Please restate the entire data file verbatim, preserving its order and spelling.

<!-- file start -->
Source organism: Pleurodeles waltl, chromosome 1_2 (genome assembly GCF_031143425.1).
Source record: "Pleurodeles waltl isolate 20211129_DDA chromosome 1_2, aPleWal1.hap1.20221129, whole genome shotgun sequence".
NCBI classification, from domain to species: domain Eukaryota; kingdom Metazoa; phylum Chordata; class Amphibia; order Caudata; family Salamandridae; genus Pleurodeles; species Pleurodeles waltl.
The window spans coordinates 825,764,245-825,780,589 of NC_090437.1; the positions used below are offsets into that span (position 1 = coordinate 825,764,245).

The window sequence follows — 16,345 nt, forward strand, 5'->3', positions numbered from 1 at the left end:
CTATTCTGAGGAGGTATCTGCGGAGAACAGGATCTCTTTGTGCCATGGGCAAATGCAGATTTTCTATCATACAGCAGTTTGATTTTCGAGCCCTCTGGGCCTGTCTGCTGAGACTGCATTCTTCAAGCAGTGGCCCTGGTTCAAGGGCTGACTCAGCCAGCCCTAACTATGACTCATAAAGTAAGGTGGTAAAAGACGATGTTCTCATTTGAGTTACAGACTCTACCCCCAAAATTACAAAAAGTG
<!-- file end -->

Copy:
Source organism: Pleurodeles waltl, chromosome 1_2 (genome assembly GCF_031143425.1).
Source record: "Pleurodeles waltl isolate 20211129_DDA chromosome 1_2, aPleWal1.hap1.20221129, whole genome shotgun sequence".
NCBI classification, from domain to species: domain Eukaryota; kingdom Metazoa; phylum Chordata; class Amphibia; order Caudata; family Salamandridae; genus Pleurodeles; species Pleurodeles waltl.
The window spans coordinates 825,764,245-825,780,589 of NC_090437.1; the positions used below are offsets into that span (position 1 = coordinate 825,764,245).

The window sequence follows — 16,345 nt, forward strand, 5'->3', positions numbered from 1 at the left end:
CTATTCTGAGGAGGTATCTGCGGAGAACAGGATCTCTTTGTGCCATGGGCAAATGCAGATTTTCTATCATACAGCAGTTTGATTTTCGAGCCCTCTGGGCCTGTCTGCTGAGACTGCATTCTTCAAGCAGTGGCCCTGGTTCAAGGGCTGACTCAGCCAGCCCTAACTATGACTCATAAAGTAAGGTGGTAAAAGACGATGTTCTCATTTGAGTTACAGACTCTACCCCCAAAATTACAAAAAGTG